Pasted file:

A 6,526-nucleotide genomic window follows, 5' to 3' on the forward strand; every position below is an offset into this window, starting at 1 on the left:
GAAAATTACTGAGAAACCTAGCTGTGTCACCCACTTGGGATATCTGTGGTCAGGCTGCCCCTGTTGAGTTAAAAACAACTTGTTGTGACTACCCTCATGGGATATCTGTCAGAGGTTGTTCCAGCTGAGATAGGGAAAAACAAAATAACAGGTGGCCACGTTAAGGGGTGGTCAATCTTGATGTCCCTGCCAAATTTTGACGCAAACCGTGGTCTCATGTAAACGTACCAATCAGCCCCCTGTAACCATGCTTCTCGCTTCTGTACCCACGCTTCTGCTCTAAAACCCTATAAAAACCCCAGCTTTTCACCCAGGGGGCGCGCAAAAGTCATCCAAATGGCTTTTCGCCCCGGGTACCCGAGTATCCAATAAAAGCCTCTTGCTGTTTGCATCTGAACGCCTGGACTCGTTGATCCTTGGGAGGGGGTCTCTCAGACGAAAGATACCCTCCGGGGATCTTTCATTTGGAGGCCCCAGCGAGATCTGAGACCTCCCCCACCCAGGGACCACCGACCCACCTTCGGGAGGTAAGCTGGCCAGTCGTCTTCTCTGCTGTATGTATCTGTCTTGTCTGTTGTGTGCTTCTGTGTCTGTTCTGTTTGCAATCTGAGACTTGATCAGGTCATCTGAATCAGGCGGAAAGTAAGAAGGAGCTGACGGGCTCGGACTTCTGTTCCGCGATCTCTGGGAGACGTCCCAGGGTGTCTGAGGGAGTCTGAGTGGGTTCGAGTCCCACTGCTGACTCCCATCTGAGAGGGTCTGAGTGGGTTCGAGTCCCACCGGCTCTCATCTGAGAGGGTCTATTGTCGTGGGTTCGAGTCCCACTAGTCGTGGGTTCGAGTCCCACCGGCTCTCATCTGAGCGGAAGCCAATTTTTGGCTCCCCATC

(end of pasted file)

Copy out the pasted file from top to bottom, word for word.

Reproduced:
A 6,526-nucleotide genomic window follows, 5' to 3' on the forward strand; every position below is an offset into this window, starting at 1 on the left:
GAAAATTACTGAGAAACCTAGCTGTGTCACCCACTTGGGATATCTGTGGTCAGGCTGCCCCTGTTGAGTTAAAAACAACTTGTTGTGACTACCCTCATGGGATATCTGTCAGAGGTTGTTCCAGCTGAGATAGGGAAAAACAAAATAACAGGTGGCCACGTTAAGGGGTGGTCAATCTTGATGTCCCTGCCAAATTTTGACGCAAACCGTGGTCTCATGTAAACGTACCAATCAGCCCCCTGTAACCATGCTTCTCGCTTCTGTACCCACGCTTCTGCTCTAAAACCCTATAAAAACCCCAGCTTTTCACCCAGGGGGCGCGCAAAAGTCATCCAAATGGCTTTTCGCCCCGGGTACCCGAGTATCCAATAAAAGCCTCTTGCTGTTTGCATCTGAACGCCTGGACTCGTTGATCCTTGGGAGGGGGTCTCTCAGACGAAAGATACCCTCCGGGGATCTTTCATTTGGAGGCCCCAGCGAGATCTGAGACCTCCCCCACCCAGGGACCACCGACCCACCTTCGGGAGGTAAGCTGGCCAGTCGTCTTCTCTGCTGTATGTATCTGTCTTGTCTGTTGTGTGCTTCTGTGTCTGTTCTGTTTGCAATCTGAGACTTGATCAGGTCATCTGAATCAGGCGGAAAGTAAGAAGGAGCTGACGGGCTCGGACTTCTGTTCCGCGATCTCTGGGAGACGTCCCAGGGTGTCTGAGGGAGTCTGAGTGGGTTCGAGTCCCACTGCTGACTCCCATCTGAGAGGGTCTGAGTGGGTTCGAGTCCCACCGGCTCTCATCTGAGAGGGTCTATTGTCGTGGGTTCGAGTCCCACTAGTCGTGGGTTCGAGTCCCACCGGCTCTCATCTGAGCGGAAGCCAATTTTTGGCTCCCCATC